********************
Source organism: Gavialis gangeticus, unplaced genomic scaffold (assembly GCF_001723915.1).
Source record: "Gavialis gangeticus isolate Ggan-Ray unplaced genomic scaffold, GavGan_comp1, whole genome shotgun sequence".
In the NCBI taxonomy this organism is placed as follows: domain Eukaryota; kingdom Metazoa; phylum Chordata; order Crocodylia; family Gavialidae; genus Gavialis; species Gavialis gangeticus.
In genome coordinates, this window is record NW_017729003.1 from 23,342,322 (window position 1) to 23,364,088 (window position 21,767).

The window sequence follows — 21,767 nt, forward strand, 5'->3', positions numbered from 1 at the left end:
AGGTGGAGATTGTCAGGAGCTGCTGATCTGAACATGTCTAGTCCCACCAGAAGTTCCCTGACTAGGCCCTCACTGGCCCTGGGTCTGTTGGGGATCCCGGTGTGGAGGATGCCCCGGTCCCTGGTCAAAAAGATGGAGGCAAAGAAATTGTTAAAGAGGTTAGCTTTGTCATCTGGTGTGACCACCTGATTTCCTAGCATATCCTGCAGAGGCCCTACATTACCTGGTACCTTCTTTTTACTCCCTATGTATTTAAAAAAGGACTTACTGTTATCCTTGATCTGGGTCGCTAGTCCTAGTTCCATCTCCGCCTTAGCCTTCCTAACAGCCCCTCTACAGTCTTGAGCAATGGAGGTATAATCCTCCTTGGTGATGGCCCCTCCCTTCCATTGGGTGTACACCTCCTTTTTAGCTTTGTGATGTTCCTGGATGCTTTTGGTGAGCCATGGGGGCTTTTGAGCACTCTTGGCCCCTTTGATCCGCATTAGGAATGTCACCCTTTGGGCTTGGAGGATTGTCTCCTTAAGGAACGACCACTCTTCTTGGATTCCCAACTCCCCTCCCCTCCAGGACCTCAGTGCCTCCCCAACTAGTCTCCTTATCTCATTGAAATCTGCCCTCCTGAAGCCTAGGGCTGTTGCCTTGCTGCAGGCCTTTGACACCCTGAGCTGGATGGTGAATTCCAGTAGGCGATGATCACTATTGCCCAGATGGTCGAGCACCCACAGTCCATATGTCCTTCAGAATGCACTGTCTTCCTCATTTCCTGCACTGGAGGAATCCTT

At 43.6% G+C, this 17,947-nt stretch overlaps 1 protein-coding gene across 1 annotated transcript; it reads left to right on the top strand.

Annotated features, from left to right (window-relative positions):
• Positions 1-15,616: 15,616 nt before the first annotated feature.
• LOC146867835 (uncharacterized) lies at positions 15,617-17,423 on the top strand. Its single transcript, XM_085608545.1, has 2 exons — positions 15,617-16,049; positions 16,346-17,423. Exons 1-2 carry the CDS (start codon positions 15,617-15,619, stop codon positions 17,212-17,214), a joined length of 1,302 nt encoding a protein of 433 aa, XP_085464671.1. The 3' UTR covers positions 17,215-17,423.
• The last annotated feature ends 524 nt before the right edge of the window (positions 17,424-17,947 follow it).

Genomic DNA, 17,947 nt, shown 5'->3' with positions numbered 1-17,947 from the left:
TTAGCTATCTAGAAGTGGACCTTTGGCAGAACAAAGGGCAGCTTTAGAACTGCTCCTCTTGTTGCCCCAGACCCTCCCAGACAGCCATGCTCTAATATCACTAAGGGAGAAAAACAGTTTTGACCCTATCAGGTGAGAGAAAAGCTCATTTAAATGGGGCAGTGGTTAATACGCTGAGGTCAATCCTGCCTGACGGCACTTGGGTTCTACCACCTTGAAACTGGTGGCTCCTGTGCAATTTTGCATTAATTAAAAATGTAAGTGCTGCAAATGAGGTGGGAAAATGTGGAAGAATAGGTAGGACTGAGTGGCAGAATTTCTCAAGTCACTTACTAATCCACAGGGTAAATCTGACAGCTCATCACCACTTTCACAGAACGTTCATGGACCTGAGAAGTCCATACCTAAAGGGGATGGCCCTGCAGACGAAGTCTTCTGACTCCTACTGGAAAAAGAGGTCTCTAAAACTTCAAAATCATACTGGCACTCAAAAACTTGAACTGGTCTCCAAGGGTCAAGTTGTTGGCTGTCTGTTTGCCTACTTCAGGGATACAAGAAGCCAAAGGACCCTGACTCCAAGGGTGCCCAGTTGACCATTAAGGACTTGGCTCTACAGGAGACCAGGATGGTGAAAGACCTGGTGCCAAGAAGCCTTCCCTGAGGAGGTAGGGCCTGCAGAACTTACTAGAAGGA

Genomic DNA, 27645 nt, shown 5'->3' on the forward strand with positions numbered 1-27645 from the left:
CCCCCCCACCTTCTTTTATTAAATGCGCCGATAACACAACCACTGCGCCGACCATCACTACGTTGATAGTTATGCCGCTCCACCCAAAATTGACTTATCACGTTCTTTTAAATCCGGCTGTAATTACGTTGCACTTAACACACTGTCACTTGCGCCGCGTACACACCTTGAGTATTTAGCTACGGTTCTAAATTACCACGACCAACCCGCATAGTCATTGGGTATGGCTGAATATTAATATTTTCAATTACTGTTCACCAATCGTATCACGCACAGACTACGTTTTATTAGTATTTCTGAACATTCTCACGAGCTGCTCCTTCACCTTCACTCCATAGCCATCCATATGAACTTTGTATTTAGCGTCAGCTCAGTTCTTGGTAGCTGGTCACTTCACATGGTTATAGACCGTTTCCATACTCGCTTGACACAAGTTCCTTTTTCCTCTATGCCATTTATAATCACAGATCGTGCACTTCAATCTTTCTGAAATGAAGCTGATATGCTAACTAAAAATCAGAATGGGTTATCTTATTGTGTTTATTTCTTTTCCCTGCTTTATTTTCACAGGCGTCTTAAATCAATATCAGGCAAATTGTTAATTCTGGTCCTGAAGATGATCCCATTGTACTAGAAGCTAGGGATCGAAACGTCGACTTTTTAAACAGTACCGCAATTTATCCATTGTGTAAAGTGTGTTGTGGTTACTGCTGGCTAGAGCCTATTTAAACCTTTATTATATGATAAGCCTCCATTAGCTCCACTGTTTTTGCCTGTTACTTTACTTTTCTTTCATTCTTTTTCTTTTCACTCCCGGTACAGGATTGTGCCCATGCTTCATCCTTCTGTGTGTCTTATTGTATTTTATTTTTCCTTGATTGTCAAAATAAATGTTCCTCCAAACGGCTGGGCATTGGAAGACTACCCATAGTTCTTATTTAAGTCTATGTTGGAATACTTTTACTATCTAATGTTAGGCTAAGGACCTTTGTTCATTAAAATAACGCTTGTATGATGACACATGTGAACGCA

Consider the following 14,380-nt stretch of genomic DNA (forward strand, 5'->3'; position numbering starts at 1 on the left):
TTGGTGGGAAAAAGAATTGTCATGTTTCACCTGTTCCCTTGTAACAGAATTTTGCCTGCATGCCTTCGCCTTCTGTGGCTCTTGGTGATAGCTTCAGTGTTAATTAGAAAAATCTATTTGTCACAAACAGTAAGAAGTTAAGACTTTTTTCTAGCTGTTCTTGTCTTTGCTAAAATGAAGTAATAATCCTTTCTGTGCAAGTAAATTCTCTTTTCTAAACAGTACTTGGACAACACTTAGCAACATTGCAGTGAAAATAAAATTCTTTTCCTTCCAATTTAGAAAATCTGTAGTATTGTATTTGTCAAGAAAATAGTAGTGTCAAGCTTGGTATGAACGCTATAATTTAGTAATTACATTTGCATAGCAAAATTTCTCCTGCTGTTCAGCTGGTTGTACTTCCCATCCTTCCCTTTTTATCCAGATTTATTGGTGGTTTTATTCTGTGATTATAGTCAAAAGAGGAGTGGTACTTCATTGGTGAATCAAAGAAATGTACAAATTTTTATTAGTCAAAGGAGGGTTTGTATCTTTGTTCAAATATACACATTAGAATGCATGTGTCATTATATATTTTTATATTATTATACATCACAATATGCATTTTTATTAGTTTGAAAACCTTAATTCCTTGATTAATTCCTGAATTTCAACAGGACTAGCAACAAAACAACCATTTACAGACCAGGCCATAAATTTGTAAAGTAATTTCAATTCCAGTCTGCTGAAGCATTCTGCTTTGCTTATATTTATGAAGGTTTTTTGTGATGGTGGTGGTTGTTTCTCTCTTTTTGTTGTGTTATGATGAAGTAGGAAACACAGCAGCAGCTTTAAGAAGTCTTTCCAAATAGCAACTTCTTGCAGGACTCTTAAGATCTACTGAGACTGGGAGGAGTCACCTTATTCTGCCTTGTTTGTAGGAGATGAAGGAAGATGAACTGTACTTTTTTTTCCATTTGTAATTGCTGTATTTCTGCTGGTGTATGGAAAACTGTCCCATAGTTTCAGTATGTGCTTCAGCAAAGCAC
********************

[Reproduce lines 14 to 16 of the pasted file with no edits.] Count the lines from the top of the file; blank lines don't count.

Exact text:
Genomic DNA, 27645 nt, shown 5'->3' on the forward strand with positions numbered 1-27645 from the left:
CCCCCCCACCTTCTTTTATTAAATGCGCCGATAACACAACCACTGCGCCGACCATCACTACGTTGATAGTTATGCCGCTCCACCCAAAATTGACTTATCACGTTCTTTTAAATCCGGCTGTAATTACGTTGCACTTAACACACTGTCACTTGCGCCGCGTACACACCTTGAGTATTTAGCTACGGTTCTAAATTACCACGACCAACCCGCATAGTCATTGGGTATGGCTGAATATTAATATTTTCAATTACTGTTCACCAATCGTATCACGCACAGACTACGTTTTATTAGTATTTCTGAACATTCTCACGAGCTGCTCCTTCACCTTCACTCCATAGCCATCCATATGAACTTTGTATTTAGCGTCAGCTCAGTTCTTGGTAGCTGGTCACTTCACATGGTTATAGACCGTTTCCATACTCGCTTGACACAAGTTCCTTTTTCCTCTATGCCATTTATAATCACAGATCGTGCACTTCAATCTTTCTGAAATGAAGCTGATATGCTAACTAAAAATCAGAATGGGTTATCTTATTGTGTTTATTTCTTTTCCCTGCTTTATTTTCACAGGCGTCTTAAATCAATATCAGGCAAATTGTTAATTCTGGTCCTGAAGATGATCCCATTGTACTAGAAGCTAGGGATCGAAACGTCGACTTTTTAAACAGTACCGCAATTTATCCATTGTGTAAAGTGTGTTGTGGTTACTGCTGGCTAGAGCCTATTTAAACCTTTATTATATGATAAGCCTCCATTAGCTCCACTGTTTTTGCCTGTTACTTTACTTTTCTTTCATTCTTTTTCTTTTCACTCCCGGTACAGGATTGTGCCCATGCTTCATCCTTCTGTGTGTCTTATTGTATTTTATTTTTCCTTGATTGTCAAAATAAATGTTCCTCCAAACGGCTGGGCATTGGAAGACTACCCATAGTTCTTATTTAAGTCTATGTTGGAATACTTTTACTATCTAATGTTAGGCTAAGGACCTTTGTTCATTAAAATAACGCTTGTATGATGACACATGTGAACGCA

Consider the following 14,380-nt stretch of genomic DNA (forward strand, 5'->3'; position numbering starts at 1 on the left):